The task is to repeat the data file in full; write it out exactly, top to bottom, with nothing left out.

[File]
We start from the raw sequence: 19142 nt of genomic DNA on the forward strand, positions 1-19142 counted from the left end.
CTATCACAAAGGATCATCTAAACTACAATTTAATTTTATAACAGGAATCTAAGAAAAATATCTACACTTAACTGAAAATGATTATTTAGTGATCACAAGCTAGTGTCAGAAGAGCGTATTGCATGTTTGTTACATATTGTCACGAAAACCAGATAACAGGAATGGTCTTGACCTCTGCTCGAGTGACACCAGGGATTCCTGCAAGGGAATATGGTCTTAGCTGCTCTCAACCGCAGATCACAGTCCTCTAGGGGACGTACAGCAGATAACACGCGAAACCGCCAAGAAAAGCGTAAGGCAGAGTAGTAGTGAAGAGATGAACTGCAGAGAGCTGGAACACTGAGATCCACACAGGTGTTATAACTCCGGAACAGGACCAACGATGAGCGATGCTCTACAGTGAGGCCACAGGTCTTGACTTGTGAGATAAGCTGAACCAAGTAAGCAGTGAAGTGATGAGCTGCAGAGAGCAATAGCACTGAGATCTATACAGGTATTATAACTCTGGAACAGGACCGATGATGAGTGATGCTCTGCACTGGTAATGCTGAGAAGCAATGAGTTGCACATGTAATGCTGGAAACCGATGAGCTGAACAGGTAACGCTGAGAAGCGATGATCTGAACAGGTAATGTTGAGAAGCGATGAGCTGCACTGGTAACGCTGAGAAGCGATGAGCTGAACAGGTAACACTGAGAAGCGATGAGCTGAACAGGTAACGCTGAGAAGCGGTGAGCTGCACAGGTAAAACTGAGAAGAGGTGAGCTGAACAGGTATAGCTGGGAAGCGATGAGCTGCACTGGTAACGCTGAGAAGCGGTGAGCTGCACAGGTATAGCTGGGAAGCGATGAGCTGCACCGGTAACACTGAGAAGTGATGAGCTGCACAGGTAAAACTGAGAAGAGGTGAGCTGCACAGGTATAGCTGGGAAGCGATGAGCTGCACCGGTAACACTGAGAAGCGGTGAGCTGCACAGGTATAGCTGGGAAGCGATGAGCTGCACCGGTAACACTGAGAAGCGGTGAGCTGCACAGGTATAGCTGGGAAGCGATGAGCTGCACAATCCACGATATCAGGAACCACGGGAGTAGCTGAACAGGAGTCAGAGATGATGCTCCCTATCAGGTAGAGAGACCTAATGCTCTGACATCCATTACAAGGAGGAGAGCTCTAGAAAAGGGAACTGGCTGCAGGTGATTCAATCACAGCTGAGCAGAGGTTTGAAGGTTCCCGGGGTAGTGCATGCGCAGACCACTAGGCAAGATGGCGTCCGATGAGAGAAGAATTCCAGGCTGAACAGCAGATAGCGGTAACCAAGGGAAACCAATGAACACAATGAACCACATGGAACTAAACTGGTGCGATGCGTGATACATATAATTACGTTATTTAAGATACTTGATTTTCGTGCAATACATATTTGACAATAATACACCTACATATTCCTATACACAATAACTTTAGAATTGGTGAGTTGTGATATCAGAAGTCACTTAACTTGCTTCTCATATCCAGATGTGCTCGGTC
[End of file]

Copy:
We start from the raw sequence: 19142 nt of genomic DNA on the forward strand, positions 1-19142 counted from the left end.
CTATCACAAAGGATCATCTAAACTACAATTTAATTTTATAACAGGAATCTAAGAAAAATATCTACACTTAACTGAAAATGATTATTTAGTGATCACAAGCTAGTGTCAGAAGAGCGTATTGCATGTTTGTTACATATTGTCACGAAAACCAGATAACAGGAATGGTCTTGACCTCTGCTCGAGTGACACCAGGGATTCCTGCAAGGGAATATGGTCTTAGCTGCTCTCAACCGCAGATCACAGTCCTCTAGGGGACGTACAGCAGATAACACGCGAAACCGCCAAGAAAAGCGTAAGGCAGAGTAGTAGTGAAGAGATGAACTGCAGAGAGCTGGAACACTGAGATCCACACAGGTGTTATAACTCCGGAACAGGACCAACGATGAGCGATGCTCTACAGTGAGGCCACAGGTCTTGACTTGTGAGATAAGCTGAACCAAGTAAGCAGTGAAGTGATGAGCTGCAGAGAGCAATAGCACTGAGATCTATACAGGTATTATAACTCTGGAACAGGACCGATGATGAGTGATGCTCTGCACTGGTAATGCTGAGAAGCAATGAGTTGCACATGTAATGCTGGAAACCGATGAGCTGAACAGGTAACGCTGAGAAGCGATGATCTGAACAGGTAATGTTGAGAAGCGATGAGCTGCACTGGTAACGCTGAGAAGCGATGAGCTGAACAGGTAACACTGAGAAGCGATGAGCTGAACAGGTAACGCTGAGAAGCGGTGAGCTGCACAGGTAAAACTGAGAAGAGGTGAGCTGAACAGGTATAGCTGGGAAGCGATGAGCTGCACTGGTAACGCTGAGAAGCGGTGAGCTGCACAGGTATAGCTGGGAAGCGATGAGCTGCACCGGTAACACTGAGAAGTGATGAGCTGCACAGGTAAAACTGAGAAGAGGTGAGCTGCACAGGTATAGCTGGGAAGCGATGAGCTGCACCGGTAACACTGAGAAGCGGTGAGCTGCACAGGTATAGCTGGGAAGCGATGAGCTGCACCGGTAACACTGAGAAGCGGTGAGCTGCACAGGTATAGCTGGGAAGCGATGAGCTGCACAATCCACGATATCAGGAACCACGGGAGTAGCTGAACAGGAGTCAGAGATGATGCTCCCTATCAGGTAGAGAGACCTAATGCTCTGACATCCATTACAAGGAGGAGAGCTCTAGAAAAGGGAACTGGCTGCAGGTGATTCAATCACAGCTGAGCAGAGGTTTGAAGGTTCCCGGGGTAGTGCATGCGCAGACCACTAGGCAAGATGGCGTCCGATGAGAGAAGAATTCCAGGCTGAACAGCAGATAGCGGTAACCAAGGGAAACCAATGAACACAATGAACCACATGGAACTAAACTGGTGCGATGCGTGATACATATAATTACGTTATTTAAGATACTTGATTTTCGTGCAATACATATTTGACAATAATACACCTACATATTCCTATACACAATAACTTTAGAATTGGTGAGTTGTGATATCAGAAGTCACTTAACTTGCTTCTCATATCCAGATGTGCTCGGTC